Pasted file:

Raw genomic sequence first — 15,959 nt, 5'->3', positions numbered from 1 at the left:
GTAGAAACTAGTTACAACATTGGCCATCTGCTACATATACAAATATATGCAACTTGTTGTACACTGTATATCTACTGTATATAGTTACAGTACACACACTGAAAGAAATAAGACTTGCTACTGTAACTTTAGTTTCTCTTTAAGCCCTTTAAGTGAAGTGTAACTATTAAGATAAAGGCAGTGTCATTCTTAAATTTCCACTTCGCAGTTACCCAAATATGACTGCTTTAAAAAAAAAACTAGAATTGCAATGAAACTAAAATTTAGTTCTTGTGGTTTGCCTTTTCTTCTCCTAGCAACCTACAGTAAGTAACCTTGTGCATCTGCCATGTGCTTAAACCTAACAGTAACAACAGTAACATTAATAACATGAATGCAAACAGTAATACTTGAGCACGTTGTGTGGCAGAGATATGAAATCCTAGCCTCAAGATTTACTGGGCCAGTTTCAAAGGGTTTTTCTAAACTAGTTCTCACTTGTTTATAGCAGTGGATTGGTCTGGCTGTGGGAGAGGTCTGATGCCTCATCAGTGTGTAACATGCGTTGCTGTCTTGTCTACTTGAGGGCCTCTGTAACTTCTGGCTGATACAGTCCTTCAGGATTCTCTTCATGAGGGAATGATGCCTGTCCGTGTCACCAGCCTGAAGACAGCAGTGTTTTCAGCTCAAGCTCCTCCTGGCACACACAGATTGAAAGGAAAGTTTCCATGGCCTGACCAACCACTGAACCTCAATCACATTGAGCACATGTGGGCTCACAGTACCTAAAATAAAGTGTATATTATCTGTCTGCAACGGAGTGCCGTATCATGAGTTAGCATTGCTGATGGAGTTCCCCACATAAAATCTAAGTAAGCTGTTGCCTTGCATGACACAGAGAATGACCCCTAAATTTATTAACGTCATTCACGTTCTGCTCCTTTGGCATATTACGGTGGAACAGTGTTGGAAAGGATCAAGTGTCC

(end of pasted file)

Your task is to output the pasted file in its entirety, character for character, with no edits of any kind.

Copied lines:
Raw genomic sequence first — 15,959 nt, 5'->3', positions numbered from 1 at the left:
GTAGAAACTAGTTACAACATTGGCCATCTGCTACATATACAAATATATGCAACTTGTTGTACACTGTATATCTACTGTATATAGTTACAGTACACACACTGAAAGAAATAAGACTTGCTACTGTAACTTTAGTTTCTCTTTAAGCCCTTTAAGTGAAGTGTAACTATTAAGATAAAGGCAGTGTCATTCTTAAATTTCCACTTCGCAGTTACCCAAATATGACTGCTTTAAAAAAAAAACTAGAATTGCAATGAAACTAAAATTTAGTTCTTGTGGTTTGCCTTTTCTTCTCCTAGCAACCTACAGTAAGTAACCTTGTGCATCTGCCATGTGCTTAAACCTAACAGTAACAACAGTAACATTAATAACATGAATGCAAACAGTAATACTTGAGCACGTTGTGTGGCAGAGATATGAAATCCTAGCCTCAAGATTTACTGGGCCAGTTTCAAAGGGTTTTTCTAAACTAGTTCTCACTTGTTTATAGCAGTGGATTGGTCTGGCTGTGGGAGAGGTCTGATGCCTCATCAGTGTGTAACATGCGTTGCTGTCTTGTCTACTTGAGGGCCTCTGTAACTTCTGGCTGATACAGTCCTTCAGGATTCTCTTCATGAGGGAATGATGCCTGTCCGTGTCACCAGCCTGAAGACAGCAGTGTTTTCAGCTCAAGCTCCTCCTGGCACACACAGATTGAAAGGAAAGTTTCCATGGCCTGACCAACCACTGAACCTCAATCACATTGAGCACATGTGGGCTCACAGTACCTAAAATAAAGTGTATATTATCTGTCTGCAACGGAGTGCCGTATCATGAGTTAGCATTGCTGATGGAGTTCCCCACATAAAATCTAAGTAAGCTGTTGCCTTGCATGACACAGAGAATGACCCCTAAATTTATTAACGTCATTCACGTTCTGCTCCTTTGGCATATTACGGTGGAACAGTGTTGGAAAGGATCAAGTGTCC